Watch Out For Apple ID Scammers This Christmas

Graham Cluley

With Apple products showing no sign of getting any less popular, scammers are turning to the Apple ID over credit cards as a new way to fleece the unwary, said a security researcher today.

Graham Cluley, blogger at Sophos, issued a warning about emails the company had spotted recently:

The emails appear to be being spammed out widely, and not just to Apple Store users. The cybercriminals are taking a shotgun approach, hoping that a good proportion of recipients have Apple IDs and might be fooled into handing over their details.

Phishing is the term used to describe those emails you get that claim to be from your bank, or from eBay or Paypal. They tell you that there’s been some minor mix-up on your account, and ask you to log in to sort it out.

If you click the links provided in these phishing messages, you’ll end up at a website that looks like your bank, or Paypal, or Apple.com. But it isn’t. And once you’ve entered your username and password there, you’ve given a criminal access to your real account.

Phishing is big business, mainly because it works. If the scammers send out enough emails, they’re bound to pull in a few victims. And they don’t need many victims to make it pay.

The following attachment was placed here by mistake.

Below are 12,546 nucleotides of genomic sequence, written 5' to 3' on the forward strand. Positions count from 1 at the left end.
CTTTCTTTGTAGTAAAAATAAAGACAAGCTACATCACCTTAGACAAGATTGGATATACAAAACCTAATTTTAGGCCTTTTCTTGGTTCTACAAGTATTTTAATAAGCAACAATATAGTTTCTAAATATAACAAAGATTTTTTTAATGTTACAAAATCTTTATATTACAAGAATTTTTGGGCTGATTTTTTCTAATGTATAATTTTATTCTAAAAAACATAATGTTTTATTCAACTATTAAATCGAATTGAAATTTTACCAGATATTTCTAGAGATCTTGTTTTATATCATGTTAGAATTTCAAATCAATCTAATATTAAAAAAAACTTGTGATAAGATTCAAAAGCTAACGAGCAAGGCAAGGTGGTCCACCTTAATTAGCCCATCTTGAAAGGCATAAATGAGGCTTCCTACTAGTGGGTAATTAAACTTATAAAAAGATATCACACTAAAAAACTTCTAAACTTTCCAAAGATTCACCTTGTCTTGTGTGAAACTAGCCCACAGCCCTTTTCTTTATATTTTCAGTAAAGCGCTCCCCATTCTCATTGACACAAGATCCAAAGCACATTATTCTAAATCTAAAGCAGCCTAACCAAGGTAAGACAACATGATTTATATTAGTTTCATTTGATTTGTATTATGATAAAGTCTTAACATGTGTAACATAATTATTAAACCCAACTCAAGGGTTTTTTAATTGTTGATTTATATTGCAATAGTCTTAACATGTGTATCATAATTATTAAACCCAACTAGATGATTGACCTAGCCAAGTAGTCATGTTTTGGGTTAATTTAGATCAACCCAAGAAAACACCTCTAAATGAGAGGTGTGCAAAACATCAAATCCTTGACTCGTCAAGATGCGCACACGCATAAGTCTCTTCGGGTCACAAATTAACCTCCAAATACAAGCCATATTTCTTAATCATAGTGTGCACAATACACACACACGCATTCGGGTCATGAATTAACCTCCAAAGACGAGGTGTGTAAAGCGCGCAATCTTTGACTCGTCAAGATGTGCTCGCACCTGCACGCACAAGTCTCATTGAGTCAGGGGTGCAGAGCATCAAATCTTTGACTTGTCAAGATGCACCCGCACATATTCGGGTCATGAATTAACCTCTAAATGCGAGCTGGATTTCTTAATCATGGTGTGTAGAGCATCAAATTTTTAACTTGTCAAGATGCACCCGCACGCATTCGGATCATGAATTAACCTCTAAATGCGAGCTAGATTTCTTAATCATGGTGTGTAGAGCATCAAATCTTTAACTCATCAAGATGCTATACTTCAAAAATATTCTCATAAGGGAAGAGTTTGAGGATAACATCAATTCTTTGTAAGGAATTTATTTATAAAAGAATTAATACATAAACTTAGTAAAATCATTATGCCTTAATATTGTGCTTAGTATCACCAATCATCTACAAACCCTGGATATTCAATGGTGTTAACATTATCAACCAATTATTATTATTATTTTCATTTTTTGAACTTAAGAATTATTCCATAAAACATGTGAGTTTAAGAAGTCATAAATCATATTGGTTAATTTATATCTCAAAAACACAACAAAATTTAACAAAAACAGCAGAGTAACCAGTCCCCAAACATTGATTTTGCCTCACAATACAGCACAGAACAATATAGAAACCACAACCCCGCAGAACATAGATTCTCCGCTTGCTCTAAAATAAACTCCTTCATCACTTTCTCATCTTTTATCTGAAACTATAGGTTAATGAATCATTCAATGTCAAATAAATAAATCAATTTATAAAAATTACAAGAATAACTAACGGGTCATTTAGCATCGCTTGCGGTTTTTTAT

As always, the best advice is to be very careful about unexpected incoming emails. Don’t click links inside them – if a message claims to be from Apple, open the App Store inside iTunes or on your iDevice, and check your account from there. If there are any genuine problems, you’ll soon know.

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  • CharliK

    This isn’t new and it isn’t just during the holidays. Scammers have been targeting Apple IDs for ages. So much so that I’ve heard staff mention it in workshops at the stores. 

  • djrobsd

    With Apple now allowing you to pay for goods in the store using your Apple ID and your iPhone with self checkout, without ever having to talk to a sales associate, it is more dangerous.  Luckily they do ask for the CVV code on the back of the card, but if the hackers could collect that info somehow they could use stolen Apple ID’s to go into Apple Stores and buy lots of stuff.

  • Tarus Balog

    Instead of “phishing” should they call it “bobbing”?

  • Karl Eastwood

    I had my itunes account hacked recently, Apple sent me an email to notify me..  Some random in app charges appeared in my account before the password was reset.  I blame a test version of Final cut pro x I had installed, I noticed Apple release a official trail version of Final cut a few months later.

About the author

Giles TurnbullGiles Turnbull is a freelance writer in England. He also writes for the Press Association and The Morning News. You can find out more at his website, and follow him on Twitter @gilest.

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